High court rejects challenge to Va. abortion notification law

Refusal grants states wider latitude in bringing parents into decision

February 23, 1999|By Lyle Denniston | Lyle Denniston,SUN NATIONAL STAFF

WASHINGTON -- Turning aside a constitutional challenge to a recent Virginia law aimed at curbing teen-agers' abortions, the Supreme Court left states yesterday with more leeway to require that parents be told when a minor daughter seeks to end a pregnancy.

The justices did not issue a full-scale ruling on the 1997 Virginia law, but they did refuse to hear an appeal of a lower court ruling that interpreted the law very broadly so that it may require parental notice from a minor mature enough to choose abortion on her own.

The lower court was the 4th U.S. Circuit Court of Appeals in Richmond, Va., which decides federal law issues for Maryland and neighboring mid-Atlantic states.

Its decision made clear that states have broad authority to involve parents in a minor's abortion decision, when that involvement means they have a right to be told rather than a right to absolutely veto the abortion.

The Supreme Court has ruled in the past that states must give minors the option of getting a judge's approval for an abortion when state law gives parents a veto. But, the appeals court said in the Virginia case, states are not required to establish a similar "bypass" procedure for a minor as an alternative to notifying the parents.

"The Constitution does not require for `mere notice' statutes the full panoply of safeguards required for parental consent statutes," the appeals court said.

A state can create a judicial bypass procedure as an alternative to notifying parents, that court said, but only in cases where the parents are found to be abusive or neglectful of their daughter. Thus, even a mature minor capable of choosing an abortion for herself may still have to tell her parents, it noted.

The appeals court said it would trust the state courts in Virginia not to allow the parental notice law to be used to interfere too greatly with mature minors' abortion rights.

Virginia's parental notice law was enacted two years ago, ending an 18-year battle in the state legislature over teen-agers' abortion rights. The appeals court decision upholding that law was one of the most sweeping by a federal court in the quarter-century of court fights over teen-agers' abortions.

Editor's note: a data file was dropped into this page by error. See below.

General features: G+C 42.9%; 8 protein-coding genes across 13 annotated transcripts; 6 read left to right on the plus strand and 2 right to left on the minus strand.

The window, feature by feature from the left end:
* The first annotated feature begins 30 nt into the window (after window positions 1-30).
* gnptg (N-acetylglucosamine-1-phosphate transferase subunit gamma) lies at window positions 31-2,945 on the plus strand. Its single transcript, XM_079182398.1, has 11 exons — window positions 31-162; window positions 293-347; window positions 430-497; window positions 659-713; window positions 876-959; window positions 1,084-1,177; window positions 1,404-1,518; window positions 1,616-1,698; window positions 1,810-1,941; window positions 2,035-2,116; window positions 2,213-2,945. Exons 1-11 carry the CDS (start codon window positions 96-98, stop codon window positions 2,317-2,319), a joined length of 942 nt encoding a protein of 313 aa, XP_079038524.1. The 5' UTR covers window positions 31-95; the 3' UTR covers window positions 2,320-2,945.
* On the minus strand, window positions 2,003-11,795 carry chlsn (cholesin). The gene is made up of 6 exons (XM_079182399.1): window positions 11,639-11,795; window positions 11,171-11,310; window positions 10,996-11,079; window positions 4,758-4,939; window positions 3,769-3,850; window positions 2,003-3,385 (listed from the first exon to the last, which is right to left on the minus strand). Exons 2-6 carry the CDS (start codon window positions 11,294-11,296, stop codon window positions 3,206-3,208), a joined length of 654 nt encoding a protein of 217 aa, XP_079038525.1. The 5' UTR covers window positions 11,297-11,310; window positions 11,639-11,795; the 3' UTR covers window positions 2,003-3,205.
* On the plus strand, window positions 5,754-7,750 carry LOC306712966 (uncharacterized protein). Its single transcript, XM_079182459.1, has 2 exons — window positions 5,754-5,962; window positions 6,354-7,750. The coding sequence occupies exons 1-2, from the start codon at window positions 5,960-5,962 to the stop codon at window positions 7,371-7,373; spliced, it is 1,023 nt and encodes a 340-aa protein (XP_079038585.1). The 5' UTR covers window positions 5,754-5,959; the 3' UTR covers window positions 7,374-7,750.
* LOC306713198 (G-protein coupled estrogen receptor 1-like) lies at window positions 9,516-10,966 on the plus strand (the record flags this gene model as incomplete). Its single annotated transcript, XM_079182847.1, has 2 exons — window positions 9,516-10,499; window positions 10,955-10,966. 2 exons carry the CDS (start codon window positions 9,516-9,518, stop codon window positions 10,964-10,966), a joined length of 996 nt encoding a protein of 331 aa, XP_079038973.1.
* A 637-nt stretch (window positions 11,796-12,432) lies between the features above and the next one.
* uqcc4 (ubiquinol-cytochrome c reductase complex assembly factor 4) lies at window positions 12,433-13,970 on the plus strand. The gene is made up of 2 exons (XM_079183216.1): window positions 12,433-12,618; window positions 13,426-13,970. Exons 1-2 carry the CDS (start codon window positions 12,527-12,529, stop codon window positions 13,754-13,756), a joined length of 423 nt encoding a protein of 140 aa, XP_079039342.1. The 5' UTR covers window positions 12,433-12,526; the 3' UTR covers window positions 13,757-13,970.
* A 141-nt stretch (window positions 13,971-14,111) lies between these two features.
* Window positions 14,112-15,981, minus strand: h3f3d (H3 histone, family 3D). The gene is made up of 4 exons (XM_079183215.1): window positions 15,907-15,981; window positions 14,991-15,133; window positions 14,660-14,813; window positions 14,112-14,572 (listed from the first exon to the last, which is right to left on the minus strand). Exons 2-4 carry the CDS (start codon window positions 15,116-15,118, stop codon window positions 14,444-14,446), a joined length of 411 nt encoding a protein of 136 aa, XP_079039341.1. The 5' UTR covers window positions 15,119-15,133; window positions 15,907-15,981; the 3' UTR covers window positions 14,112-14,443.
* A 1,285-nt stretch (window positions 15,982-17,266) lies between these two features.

Clinics and doctors who perform abortions for teen-agers in Virginia challenged the ruling in their appeal to the Supreme Court, complaining that the lower court had "eviscerated the right of a mature minor to obtain an abortion independently. It imposes a new duty on every state to ensure the involvement of both parents into the private affairs of their mature daughters."

The Supreme Court gave no explanation for refusing to hear the appeal. While the order does not settle the issue as a nationwide legal matter, it does leave the impression that the justices did not think the case was worth their time.

The court acted yesterday after returning to public session after a four-week recess. Most of its actions on a long list of pending cases resulted in denials of review.

For example, the court refused to consider a plea by the Hare Krishna sect for the right to solicit money and sell religious tracts at Miami International Airport, claiming that restrictions on those activities violated its free-speech rights.

The court also declined to hear a claim by computer maker NEC Corp., a Japanese firm, that it was wrongfully accused of selling supercomputers to a U.S. research consortium at illegally low prices three years ago.

The court also refused to consider reviving a series of lawsuits seeking damages beyond the $75,000 limit set by international treaty for the terrorist hijacking of a Pan American World Airways flight in Karachi, Pakistan, in 1986.

The Associated Press contributed to this article.

Pub Date: 2/23/99

Baltimore Sun Articles
|
|
|
Please note the green-lined linked article text has been applied commercially without any involvement from our newsroom editors, reporters or any other editorial staff.